Most luggage is equipped with wheels for easier transport. There’s no doubt that a wheeled suitcase makes it much easier to race through an airport or meander down the streets of a new city. However, not all wheels are created equal. The most maneuverable suitcases will be equipped with four spinner wheels that offer 360-degrees of swivel action. Magnetically-aligned wheels are the best, since they track straight and don’t tend to need as much straightening. Some suitcases still rely on just two wheels, which will require you to tip your luggage as you push or pull it along.
Another factor impacting maneuverability is a suitcase's handle height. Most suitcases are equipped with a telescoping handle, but one size doesn't always fit all, especially if you are taller or shorter than average. Some handles are adjustable, making it easier to get an ergonomic grip on your suitcase as you pull it behind you.
With only so much space available in a suitcase, you want to make the most of every inch. Suitcases are equipped with various organizational features to help you pack more and stay neat and tidy throughout your travels. Options vary, so choose the features that are most important for your needs.
One of the most typical organizational aspects of a suitcase is a compression system. This allows you to squeeze more stuff in your suitcase, but is also important for keeping folded items for tossing and turning in your bag. A strap or pads are the most typical types of compression.
Other organizational features to consider include a laundry bag to keep dirty clothes separate from items yet to be worn. A garment bag or suiter can be helpful too if you have a suit, shirt, or dress that you don’t want to wind up wrinkled in your bag. Additional pockets and pouches are frequently seen on the interior and exterior of your suitcase for organizing smaller items and toiletries. It can be especially helpful to have an exterior pocket accessible for electronics and travel documents.
Eliminate the guesswork of determining whether or not your suitcase is overweight by choosing one with a built-in weight indicator. Once you’ve packed your luggage, lift your suitcase up to activate the weight indicator located in the handle. It will turn red if your bag is heavier than a predetermined weight, usually at 50 pounds.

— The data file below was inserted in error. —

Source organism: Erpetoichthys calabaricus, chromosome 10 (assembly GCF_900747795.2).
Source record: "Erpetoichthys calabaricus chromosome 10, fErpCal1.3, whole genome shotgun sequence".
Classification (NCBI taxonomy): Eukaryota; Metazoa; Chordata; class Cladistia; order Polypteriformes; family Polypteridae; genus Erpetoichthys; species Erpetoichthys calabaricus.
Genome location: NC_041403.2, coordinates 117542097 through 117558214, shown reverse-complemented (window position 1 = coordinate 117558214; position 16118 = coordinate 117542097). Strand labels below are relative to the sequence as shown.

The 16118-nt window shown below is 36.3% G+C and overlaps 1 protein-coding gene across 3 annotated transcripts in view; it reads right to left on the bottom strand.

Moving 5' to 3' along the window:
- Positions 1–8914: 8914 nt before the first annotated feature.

Pulling, lifting, or carrying your suitcase involves adjusting your grip. Multiple handles can make it easier and more comfortable to handle your luggage. A telescoping handle is the most comfortable option for pushing or pulling your suitcase a long distance. Side or top handles are helpful if you need to hoist the suitcase overhead or lift it from the trunk of your car.
If you plan to check your luggage, it will be out of your sight for an extended period of time. A lock helps to ensure that your suitcase stays secure. However, if TSA officials deem it necessary to open your luggage, your lock is likely to be broken. As a result, some suitcases come equipped with a TSA-approved lock, which can be opened using a special tool that TSA officers carry.
How do you reset a luggage lock if you forgot the combination?
If you didn’t reset the code on your TSA luggage lock, you can try to revert it to its factory setting, which is usually 000. If that doesn’t do the trick, you try to persuade a TSA officer at the airport to have mercy on you and open your lock using the corresponding master key, or buy a master key on the internet. Otherwise, you can contact the lock manufacturer for help resetting the lock. Or you can try to crack the code yourself by trying all possible combinations. TSA locks generally have 3 dials, so this means trying a maximum of 1,000 combinations starting with 001. If you can remember any of the numbers in your combination, you can save time by starting there.
How do you measure luggage?